As far as other platforms, as mentioned above Insteon makes a model that would work, but that would require their hub.
There are several HomeKit models now available with the features you’re looking for. You don’t need a special hub for those, but you do need either one Apple TV or one iPad or one HomePod so you can set up the automations. If you already use Apple devices, this can be a good choice, but if you only have android phones and tablets then it’s probably not worth it.
There are some ewelink Wi-Fi outlets at Amazon that work with Alexa, so you should be able to find at least one. Many of those are Chinese and do not have US safety certifications, though, so I personally wouldn’t use them for in wall receptacles. But that’s obviously an individual choice.
Sorry not to be more help. Most people with a smartthings hub just use the plug-in modules, but I understand that doesn’t match your requirements.
I imagine you found a solution for your own project by now, but for people who find this thread in the future because of the topic title, there is now a new option.
IDevices has a Wi-Fi outlet, in wall, which has always had two independently controlled sockets, but which did not have any integration with smartthings, although it did with HomeKit.
Anyway, in December 2018 they added an IFTTT channel with two way status, so it can now be used to integrate with smartThings if you are OK with cloud to cloud.
These are well engineered devices which often have features competitors do not, but they do tend to be somewhat more expensive. Still, worth considering, particularly for those who want devices that work with both smartthings and HomeKit. . ( The HomeKit integration is local, so if you do use iOS devices, that gives you a good backup for times when the smartthings cloud is not available.)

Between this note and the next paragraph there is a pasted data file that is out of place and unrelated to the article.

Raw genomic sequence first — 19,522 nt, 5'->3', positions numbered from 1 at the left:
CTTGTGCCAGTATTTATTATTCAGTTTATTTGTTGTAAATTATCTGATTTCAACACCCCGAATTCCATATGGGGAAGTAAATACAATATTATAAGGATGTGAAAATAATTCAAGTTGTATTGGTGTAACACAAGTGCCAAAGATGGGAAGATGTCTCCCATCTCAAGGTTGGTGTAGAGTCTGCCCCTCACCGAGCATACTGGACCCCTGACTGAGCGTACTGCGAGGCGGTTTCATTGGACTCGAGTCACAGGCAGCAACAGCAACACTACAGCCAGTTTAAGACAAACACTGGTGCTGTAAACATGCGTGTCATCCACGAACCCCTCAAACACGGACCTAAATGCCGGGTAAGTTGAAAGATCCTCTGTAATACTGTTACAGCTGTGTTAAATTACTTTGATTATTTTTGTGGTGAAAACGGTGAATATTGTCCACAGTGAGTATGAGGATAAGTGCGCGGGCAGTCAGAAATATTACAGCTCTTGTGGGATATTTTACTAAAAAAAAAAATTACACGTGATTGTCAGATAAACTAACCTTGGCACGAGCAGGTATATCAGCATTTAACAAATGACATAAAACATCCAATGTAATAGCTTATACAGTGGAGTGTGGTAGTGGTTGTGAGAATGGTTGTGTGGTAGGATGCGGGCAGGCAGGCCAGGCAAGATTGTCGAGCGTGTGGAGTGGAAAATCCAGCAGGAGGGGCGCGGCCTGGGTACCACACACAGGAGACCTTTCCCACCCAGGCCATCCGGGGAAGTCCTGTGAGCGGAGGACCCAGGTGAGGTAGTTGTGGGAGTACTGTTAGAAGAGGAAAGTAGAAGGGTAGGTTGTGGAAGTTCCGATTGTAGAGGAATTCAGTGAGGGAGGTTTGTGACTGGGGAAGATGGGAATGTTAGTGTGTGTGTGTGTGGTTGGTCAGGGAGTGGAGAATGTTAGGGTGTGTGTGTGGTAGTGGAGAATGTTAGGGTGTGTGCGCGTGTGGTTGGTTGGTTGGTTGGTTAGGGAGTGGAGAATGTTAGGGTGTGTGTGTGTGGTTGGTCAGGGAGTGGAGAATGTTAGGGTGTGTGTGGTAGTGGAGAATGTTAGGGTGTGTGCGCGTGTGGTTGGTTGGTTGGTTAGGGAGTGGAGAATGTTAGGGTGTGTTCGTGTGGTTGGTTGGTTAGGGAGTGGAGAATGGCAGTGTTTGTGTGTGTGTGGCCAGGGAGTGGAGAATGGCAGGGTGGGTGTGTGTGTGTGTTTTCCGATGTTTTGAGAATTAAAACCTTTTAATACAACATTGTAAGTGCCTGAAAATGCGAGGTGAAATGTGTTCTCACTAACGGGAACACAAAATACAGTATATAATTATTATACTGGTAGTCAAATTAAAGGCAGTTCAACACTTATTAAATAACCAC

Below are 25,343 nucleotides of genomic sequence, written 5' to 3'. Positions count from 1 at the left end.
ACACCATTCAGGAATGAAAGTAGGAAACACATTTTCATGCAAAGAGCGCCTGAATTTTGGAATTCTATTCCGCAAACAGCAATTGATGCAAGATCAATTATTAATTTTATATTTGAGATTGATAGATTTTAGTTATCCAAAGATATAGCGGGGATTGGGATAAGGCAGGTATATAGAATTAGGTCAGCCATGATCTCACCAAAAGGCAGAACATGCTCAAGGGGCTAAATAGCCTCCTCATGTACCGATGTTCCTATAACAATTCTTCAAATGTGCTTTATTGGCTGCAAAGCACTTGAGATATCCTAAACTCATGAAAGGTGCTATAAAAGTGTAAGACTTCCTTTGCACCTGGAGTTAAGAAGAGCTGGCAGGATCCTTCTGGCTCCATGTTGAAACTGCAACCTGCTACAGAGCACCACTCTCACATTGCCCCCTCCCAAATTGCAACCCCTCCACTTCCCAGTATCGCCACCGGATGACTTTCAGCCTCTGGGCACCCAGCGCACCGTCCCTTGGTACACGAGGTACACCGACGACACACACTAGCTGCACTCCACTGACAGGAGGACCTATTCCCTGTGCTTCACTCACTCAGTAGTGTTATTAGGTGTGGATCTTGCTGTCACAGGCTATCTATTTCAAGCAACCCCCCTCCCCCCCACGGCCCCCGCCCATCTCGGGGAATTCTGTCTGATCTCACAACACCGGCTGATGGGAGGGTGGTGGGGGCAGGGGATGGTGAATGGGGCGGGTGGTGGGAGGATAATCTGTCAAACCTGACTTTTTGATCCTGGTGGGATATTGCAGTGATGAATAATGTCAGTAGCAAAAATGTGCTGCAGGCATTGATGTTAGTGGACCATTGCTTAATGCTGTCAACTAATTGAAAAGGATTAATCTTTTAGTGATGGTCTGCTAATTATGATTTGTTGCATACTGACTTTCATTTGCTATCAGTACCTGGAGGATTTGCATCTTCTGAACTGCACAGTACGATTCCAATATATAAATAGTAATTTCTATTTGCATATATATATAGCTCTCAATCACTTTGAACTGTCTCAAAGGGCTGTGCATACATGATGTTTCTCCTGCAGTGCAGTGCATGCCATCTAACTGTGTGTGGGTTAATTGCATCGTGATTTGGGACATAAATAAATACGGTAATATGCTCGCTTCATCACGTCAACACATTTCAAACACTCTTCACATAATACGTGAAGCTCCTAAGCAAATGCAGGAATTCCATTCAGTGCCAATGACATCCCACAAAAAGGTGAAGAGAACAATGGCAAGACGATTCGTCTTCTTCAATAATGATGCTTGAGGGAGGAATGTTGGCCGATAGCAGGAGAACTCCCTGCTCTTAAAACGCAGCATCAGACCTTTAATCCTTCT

IDevices also has a battery operated Bluetooth accessory switch. You can’t use it on its own, it won’t be visible to smartthings, but you can pair it with the outlet so you have a wall switch for that outlet, which is a nice feature also. Again, not cheap, but well made with advanced features.
Thanks for bringing up the Wall Outlet/Instant Switch use case - it’s one of our favorites! The Instant Switch connects to one product only. Each receptacle of the Wall Outlet is technically considered a separate product in operation and how it appears in the iDevices Connected or Home app. You can choose which receptacle you want to pair the Instant Switch to. You can pair one Instant Switch to each Wall Outlet, so if you have a lamp plugged into one and a fan plugged into the other, for example, you can strategically place each Instant Switch where it’s most convenient and control these accessories just like they’re wired to a switch. We have a pack available which includes a Wall Outlet and Instant Switch, and it’s pre-discounted. If you find it on sale (right now you could get the already discounted pack for 10% off), even more advantageous.
If you are in Europe, that will probably work fine, Since most regular in wall outlets there are 10 A or lower.
The dual nano does not meet US code requirements for load, which is 15 A for a regular in wall receptacle. The Aeotec is only rated for 6.5 A per socket, or 10 A total. That should be fine for behind a light switch, but not behind an outlet in the US.
The outlet examples on the Aeotec site are all for European outlets.
Model number: ZW132/ZW140
Power input: 120VAC to 240VAC, 50Hz to 60Hz.
Rated output: 6.5A per channel for resistive load.
Total current: Max 10A.
It’s really hard to make device recommendations right now, because smartthings is in the middle of a huge transition to a completely new architecture, and unfortunately, at the present time it’s not working very well with multi endpoint devices. For example, only one endpoint is exposed to the voice assistants. So I just don’t feel comfortable discussing this device class for Z wave or zigbee right now.
The following community FAQ has more details on the new architecture: